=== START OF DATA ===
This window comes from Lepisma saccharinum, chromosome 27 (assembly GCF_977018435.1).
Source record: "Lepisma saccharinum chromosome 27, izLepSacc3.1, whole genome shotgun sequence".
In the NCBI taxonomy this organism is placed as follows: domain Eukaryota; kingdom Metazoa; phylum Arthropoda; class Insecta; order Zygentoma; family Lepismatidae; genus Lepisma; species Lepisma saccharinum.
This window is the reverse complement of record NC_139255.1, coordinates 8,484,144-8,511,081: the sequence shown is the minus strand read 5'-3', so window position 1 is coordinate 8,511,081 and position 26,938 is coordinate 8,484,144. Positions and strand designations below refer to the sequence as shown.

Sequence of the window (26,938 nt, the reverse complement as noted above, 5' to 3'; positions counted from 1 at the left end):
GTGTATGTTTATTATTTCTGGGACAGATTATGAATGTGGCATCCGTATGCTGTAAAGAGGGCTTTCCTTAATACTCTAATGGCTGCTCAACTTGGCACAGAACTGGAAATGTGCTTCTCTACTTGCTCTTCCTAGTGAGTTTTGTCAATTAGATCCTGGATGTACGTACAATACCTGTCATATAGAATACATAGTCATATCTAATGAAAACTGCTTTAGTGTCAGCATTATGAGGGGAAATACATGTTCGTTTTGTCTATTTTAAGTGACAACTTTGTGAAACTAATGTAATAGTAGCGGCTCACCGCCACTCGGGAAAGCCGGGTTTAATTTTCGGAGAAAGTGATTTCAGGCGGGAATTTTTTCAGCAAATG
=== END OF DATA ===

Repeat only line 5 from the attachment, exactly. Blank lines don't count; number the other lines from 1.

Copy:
Sequence of the window (26,938 nt, the reverse complement as noted above, 5' to 3'; positions counted from 1 at the left end):